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« Where is the Justice Department when you need it? | Main | Her cold, dead lips »

September 26, 2008

I was hungry, and you threw me out

Some time ago, I wrote about D.C.'s Central Union Mission (which is run by Dave Treadwell, a member of my church), and its struggle to move to a new home. A compromise was eventually worked out:

The mission would turn over ownership of the Georgia Avenue parcels to the District, which would tear down the existing structures and build a mixed-use project that would include long-term housing for the chronically homeless. In turn, the District would give the mission title to a 12,000-square-foot lot on Massachusetts Avenue NW, near Union Station, on which sits the historic but dilapidated former Gales School. The mission would also get roughly $7 million from the District that had been set aside for rehabilitation of the Gales School -- which cannot be razed -- to transform it into a much-needed emergency shelter to house and feed approximately 150 men. The mission has agreed to operate the Gales School as a homeless shelter for a minimum of 40 years.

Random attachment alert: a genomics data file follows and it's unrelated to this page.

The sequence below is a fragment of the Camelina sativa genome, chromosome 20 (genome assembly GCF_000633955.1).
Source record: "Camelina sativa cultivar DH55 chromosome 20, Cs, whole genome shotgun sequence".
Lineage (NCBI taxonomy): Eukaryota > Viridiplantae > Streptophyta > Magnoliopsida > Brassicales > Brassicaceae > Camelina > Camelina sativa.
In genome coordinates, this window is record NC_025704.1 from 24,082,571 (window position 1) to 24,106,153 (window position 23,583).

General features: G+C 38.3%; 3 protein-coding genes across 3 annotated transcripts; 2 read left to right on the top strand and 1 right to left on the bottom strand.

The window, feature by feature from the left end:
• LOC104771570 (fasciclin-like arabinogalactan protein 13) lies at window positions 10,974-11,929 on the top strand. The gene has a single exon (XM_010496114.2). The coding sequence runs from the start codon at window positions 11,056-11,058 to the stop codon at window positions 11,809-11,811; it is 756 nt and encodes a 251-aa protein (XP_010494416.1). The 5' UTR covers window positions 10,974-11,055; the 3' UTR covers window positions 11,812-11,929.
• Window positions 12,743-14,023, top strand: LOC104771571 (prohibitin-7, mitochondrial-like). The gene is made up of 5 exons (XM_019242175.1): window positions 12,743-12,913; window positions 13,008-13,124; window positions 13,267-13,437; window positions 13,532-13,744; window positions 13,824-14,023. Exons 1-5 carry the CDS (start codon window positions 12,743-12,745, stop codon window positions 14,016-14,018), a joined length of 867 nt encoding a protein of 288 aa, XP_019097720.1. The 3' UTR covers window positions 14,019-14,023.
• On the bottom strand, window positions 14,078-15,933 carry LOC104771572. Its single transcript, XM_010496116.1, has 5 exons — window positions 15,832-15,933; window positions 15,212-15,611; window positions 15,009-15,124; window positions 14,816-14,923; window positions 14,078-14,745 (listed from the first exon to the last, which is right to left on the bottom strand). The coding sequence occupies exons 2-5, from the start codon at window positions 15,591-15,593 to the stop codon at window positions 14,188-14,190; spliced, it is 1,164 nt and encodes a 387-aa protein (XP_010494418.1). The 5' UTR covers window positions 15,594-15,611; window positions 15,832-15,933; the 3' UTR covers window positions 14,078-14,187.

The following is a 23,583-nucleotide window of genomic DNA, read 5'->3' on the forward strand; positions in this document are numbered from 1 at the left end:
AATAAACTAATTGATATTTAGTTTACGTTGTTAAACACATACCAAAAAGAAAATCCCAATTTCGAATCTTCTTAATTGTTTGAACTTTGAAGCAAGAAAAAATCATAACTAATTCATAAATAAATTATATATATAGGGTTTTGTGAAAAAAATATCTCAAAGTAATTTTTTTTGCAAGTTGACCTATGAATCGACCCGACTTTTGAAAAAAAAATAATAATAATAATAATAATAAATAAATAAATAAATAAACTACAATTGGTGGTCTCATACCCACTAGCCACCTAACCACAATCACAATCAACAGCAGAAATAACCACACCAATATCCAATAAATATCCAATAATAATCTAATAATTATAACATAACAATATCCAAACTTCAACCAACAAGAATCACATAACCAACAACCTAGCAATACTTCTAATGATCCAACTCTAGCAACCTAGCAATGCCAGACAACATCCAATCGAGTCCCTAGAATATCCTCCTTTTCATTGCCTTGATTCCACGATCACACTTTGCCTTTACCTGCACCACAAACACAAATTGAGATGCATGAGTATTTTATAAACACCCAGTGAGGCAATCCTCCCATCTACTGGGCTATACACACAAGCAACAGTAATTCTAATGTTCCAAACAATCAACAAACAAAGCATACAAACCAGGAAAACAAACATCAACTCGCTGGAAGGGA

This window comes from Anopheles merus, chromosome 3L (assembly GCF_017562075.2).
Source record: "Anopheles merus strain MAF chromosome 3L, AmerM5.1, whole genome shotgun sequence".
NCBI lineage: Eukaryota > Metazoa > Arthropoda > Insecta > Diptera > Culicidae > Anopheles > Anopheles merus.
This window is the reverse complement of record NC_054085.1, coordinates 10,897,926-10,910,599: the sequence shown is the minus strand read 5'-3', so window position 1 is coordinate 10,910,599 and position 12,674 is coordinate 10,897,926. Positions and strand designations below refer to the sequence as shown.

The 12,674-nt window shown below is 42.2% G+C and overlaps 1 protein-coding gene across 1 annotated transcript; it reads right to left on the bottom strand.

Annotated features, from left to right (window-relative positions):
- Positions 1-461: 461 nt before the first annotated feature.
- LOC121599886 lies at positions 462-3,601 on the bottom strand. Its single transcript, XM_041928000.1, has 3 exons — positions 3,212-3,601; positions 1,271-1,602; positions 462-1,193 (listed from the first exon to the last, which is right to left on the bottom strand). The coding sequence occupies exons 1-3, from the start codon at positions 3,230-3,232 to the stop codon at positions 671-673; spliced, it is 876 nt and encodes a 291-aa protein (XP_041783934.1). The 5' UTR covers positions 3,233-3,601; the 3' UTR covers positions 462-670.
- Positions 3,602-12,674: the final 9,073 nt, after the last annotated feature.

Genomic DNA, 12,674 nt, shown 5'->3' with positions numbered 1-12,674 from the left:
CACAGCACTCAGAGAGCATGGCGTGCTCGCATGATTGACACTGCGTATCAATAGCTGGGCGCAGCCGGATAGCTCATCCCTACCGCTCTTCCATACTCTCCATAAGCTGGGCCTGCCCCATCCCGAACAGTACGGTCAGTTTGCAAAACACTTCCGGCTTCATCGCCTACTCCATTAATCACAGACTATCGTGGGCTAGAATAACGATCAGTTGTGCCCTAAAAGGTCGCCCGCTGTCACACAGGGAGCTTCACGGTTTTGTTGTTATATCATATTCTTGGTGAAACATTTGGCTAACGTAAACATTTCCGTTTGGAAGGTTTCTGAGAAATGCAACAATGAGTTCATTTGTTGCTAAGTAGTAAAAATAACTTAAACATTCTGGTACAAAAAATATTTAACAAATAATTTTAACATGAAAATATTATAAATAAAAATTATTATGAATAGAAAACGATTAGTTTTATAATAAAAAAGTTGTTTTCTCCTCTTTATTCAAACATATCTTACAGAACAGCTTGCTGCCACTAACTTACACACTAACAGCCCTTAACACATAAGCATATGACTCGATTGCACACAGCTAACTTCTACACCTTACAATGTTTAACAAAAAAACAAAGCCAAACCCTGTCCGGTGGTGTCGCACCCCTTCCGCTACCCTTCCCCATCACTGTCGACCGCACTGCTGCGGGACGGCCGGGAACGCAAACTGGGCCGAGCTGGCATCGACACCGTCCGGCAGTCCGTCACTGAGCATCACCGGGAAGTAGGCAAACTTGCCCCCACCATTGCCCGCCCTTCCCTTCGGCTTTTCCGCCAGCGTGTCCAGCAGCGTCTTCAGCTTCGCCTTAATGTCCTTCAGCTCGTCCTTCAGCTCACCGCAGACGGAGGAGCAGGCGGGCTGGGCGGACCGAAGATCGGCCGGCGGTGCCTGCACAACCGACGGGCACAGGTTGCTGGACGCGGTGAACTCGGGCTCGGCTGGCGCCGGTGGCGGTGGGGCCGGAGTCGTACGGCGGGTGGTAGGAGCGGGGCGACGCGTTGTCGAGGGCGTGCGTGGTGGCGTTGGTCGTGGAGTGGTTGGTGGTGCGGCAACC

Not so fast, says -- get this -- the Episcopal Bishop of Washington, D.C.

Don't blink. The Episcopal Church is fast replacing its former motto "The Episcopal Church Welcomes . . . You," with "The Episcopal Church Sues You."

Bishop John Chane's lawsuit is here.

As Dave's wife, Charlotte, says, if this lawsuit succeeds, or even if it drags on too long, the homeless shelter will be homeless itself. Nice work, Bishop Chane.

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I worked at a Rescue Mission for a couple of years, and am amazed by this suit. I briefly read over the document, and am not surprised to see the comments from former residents of the Mission.

What I am surprised to see is that the other people involved in the suit are doing it based on a church-state separation, as though the District were "donating" land to the Mission.

From what I've heard, land values in the District are such that $12 million total doesn't seem like a lot of money for parcels the Mission owns?

And...are any of the churches and leaders participating in the suit making efforts to house the homeless?

Samuel X

Interestingly, this could potentially set a precedent for using separation of church and state to get out of eminent domain. Not that I'd expect the current court system to abide by such a precedent, but still...

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